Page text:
The Lovecraft influence really comes across in the story and the artwork.

I've always been fascinated with Lovecraft, his otherworldly creatures and how insignificant the human race is to them. We're just ants at the picnic and they'll squash us if we get too curious. When I was writing the original script, I really wanted the whole mythos to have the feeling of a lost Lovecraft story, so I packed it full of ancient sects, tentacled beasts, bloody runes, mystical tomes, and dead languages.

The songs put together call to mind a Rocky Horror-style musical... have you ever considered writing a stage show along those lines?

I've always secretly wanted to do some sort of rock opera. Early on I had plans to turn The Greatest Show Unearthed into a horror musical about an evil carnival that rides into town under the cloak of darkness to steal children, but we did two years of heavy touring after that release and I just never found the time. That's actually why I went more in that direction for this new project, as an experiment to see how close I could get to the rock opera feel, but still making the songs stand on their own individually. My original idea was to make the whole album one thirty-minute long song with no breaks, but that idea always seems cooler then it actually is, especially when you just want to skip ahead to the next track.

I get a strong Danny Elfman, Oingo Boingo vibe, but I also picked up lots of punk elements and vintage hard rock & prog-rock. What led you to fuse so many different genres & styles?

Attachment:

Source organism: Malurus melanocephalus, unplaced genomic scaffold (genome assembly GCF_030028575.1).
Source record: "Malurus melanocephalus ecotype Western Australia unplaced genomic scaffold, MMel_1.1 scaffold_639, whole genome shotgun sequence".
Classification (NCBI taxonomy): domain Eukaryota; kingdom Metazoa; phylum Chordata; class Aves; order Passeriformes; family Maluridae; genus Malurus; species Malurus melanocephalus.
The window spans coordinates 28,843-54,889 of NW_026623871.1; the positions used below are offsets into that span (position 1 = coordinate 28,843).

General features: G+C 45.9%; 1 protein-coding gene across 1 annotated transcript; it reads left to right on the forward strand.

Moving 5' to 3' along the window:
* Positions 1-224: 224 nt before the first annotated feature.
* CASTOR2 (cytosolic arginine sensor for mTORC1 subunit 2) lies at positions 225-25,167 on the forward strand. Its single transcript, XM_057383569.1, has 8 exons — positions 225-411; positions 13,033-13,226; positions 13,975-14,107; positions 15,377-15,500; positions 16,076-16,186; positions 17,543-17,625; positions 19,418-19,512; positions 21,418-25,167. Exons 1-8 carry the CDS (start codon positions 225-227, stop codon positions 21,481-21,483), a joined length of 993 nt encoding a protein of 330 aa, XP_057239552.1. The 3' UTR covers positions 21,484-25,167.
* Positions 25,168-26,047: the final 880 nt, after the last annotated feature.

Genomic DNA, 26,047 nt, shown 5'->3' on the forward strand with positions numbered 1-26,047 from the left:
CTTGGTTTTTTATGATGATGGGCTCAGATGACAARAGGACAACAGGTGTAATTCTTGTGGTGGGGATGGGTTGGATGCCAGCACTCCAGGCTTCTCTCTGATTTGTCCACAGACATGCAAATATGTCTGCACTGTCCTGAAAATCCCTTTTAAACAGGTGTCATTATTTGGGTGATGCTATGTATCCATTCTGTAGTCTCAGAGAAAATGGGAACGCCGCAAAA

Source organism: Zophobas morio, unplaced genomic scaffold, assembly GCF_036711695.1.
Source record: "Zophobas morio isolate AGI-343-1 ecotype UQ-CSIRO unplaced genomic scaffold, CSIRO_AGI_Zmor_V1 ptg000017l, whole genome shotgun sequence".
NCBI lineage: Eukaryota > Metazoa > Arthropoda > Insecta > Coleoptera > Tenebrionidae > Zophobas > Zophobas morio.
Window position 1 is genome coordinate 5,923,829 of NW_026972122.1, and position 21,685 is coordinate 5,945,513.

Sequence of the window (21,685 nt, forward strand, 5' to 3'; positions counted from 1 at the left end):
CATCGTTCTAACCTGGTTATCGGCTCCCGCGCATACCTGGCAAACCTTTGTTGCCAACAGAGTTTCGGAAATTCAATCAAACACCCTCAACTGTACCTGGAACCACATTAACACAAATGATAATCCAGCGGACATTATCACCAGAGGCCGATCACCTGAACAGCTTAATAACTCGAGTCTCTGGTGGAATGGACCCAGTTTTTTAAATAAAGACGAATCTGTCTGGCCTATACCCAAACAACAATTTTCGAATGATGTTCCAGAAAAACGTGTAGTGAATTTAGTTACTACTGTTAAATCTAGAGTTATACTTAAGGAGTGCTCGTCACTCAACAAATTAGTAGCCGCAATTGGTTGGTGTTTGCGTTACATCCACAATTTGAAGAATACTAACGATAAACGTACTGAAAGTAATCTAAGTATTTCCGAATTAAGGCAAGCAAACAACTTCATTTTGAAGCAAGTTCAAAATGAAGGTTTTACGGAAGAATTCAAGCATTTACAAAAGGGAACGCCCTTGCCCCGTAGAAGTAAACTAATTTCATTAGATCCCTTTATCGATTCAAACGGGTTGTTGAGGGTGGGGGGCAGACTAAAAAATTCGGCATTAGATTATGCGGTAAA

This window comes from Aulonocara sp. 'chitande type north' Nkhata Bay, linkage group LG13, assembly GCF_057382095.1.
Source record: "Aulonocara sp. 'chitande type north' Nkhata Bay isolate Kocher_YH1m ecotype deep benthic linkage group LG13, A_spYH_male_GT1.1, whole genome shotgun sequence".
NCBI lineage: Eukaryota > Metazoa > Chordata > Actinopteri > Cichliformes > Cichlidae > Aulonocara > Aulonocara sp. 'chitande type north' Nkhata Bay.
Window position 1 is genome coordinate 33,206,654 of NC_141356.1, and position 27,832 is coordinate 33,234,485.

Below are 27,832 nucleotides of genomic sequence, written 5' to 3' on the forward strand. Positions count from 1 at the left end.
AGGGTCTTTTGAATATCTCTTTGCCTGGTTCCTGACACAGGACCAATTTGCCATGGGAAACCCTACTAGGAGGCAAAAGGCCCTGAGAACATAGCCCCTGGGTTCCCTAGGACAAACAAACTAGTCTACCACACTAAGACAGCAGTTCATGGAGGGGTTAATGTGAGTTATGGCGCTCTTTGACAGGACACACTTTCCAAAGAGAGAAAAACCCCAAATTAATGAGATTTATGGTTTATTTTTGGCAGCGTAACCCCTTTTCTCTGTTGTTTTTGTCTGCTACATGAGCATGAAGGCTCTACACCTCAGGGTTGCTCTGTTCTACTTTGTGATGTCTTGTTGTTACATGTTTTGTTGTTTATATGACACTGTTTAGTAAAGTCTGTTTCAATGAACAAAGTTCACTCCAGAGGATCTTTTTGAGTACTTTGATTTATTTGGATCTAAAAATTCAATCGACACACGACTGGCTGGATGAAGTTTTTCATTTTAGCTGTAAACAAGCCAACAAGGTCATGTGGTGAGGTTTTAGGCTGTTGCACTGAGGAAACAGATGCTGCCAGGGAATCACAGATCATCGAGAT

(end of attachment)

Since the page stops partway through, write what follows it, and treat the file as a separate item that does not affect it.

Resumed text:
I really wanted to approach this album differently than my other musical endeavors and make it guitar first and everything else second. I like guitar and lots of it, so I shoved as much as I could into every second of this album. As far as the different styles, I grew up on Queen, Oingo Boingo, arcade games, and horror film soundtracks, so that really changed my internal wiring and the way I think in musical terms. I don't want just a verse and a chorus. Dead Beat was really a labor of love and a hefty helping of blood, sweat, and reanimation. I put everything together in my spare time by stealing a half-hour here and there, and just ended up writing, recording, producing, and playing every instrument on the album myself... except the drums, which were handled by Victor from Creature Feature.

On top of all this, you're also working on a comic book version... does it stick to the original story?

It's actually pretty close to the original concept, except shortened a bit. All of the fat has been cut off and only the meaty stuff remains on the bones. I'm nearly done with the finished outline and now the bloodletting begins...

Is Thomas Boatwright involved in the comic too?

Thomas is an amazing artist and he's onboard for this wild ride. Hopefully you'll be seeing news on this very soon.

Speaking of news, isn't the new Creature Feature album coming soon?

The new album is called It Was a Dark and Stormy Night, and that will be out on October 28th.

Can't wait to hear it! Any other irons in the fire?

I've been diving head first back into screenwriting, and I have a few ghoulish projects in the works... I've teamed up with Gris Grimly and we've nearly completed a horror script we're writing together; I recently finished up writing a horror anthology with the one and only Ted Raimi; and last, but hopefully not least, I wrote a thirteen-episode horror webseries and I'll be directing the first three episodes next month that we're going to be shopping around for an online home.

Stay tuned for more on Creature Feature's new album...